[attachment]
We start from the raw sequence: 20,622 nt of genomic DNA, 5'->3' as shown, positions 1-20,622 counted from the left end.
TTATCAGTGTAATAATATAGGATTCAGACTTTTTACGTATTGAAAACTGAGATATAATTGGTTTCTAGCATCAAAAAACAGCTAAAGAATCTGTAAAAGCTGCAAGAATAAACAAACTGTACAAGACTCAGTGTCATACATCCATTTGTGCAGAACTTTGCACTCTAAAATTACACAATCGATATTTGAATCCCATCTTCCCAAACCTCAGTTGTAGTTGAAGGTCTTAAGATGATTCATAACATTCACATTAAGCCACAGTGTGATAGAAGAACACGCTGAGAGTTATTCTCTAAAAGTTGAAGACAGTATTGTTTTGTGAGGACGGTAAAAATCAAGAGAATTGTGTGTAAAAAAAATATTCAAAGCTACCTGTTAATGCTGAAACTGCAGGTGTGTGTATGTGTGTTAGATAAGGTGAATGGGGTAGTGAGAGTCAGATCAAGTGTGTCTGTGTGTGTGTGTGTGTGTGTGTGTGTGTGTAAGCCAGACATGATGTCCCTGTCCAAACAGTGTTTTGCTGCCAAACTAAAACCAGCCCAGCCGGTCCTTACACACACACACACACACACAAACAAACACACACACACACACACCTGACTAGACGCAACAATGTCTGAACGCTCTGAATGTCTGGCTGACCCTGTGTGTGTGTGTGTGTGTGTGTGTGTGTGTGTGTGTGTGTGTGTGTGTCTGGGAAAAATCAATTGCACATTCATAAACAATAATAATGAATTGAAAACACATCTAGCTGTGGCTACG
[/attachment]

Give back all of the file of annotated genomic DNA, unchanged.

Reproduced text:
We start from the raw sequence: 20,622 nt of genomic DNA, 5'->3' as shown, positions 1-20,622 counted from the left end.
TTATCAGTGTAATAATATAGGATTCAGACTTTTTACGTATTGAAAACTGAGATATAATTGGTTTCTAGCATCAAAAAACAGCTAAAGAATCTGTAAAAGCTGCAAGAATAAACAAACTGTACAAGACTCAGTGTCATACATCCATTTGTGCAGAACTTTGCACTCTAAAATTACACAATCGATATTTGAATCCCATCTTCCCAAACCTCAGTTGTAGTTGAAGGTCTTAAGATGATTCATAACATTCACATTAAGCCACAGTGTGATAGAAGAACACGCTGAGAGTTATTCTCTAAAAGTTGAAGACAGTATTGTTTTGTGAGGACGGTAAAAATCAAGAGAATTGTGTGTAAAAAAAATATTCAAAGCTACCTGTTAATGCTGAAACTGCAGGTGTGTGTATGTGTGTTAGATAAGGTGAATGGGGTAGTGAGAGTCAGATCAAGTGTGTCTGTGTGTGTGTGTGTGTGTGTGTGTGTGTGTAAGCCAGACATGATGTCCCTGTCCAAACAGTGTTTTGCTGCCAAACTAAAACCAGCCCAGCCGGTCCTTACACACACACACACACACACAAACAAACACACACACACACACACCTGACTAGACGCAACAATGTCTGAACGCTCTGAATGTCTGGCTGACCCTGTGTGTGTGTGTGTGTGTGTGTGTGTGTGTGTGTGTGTGTGTGTGTGTCTGGGAAAAATCAATTGCACATTCATAAACAATAATAATGAATTGAAAACACATCTAGCTGTGGCTACG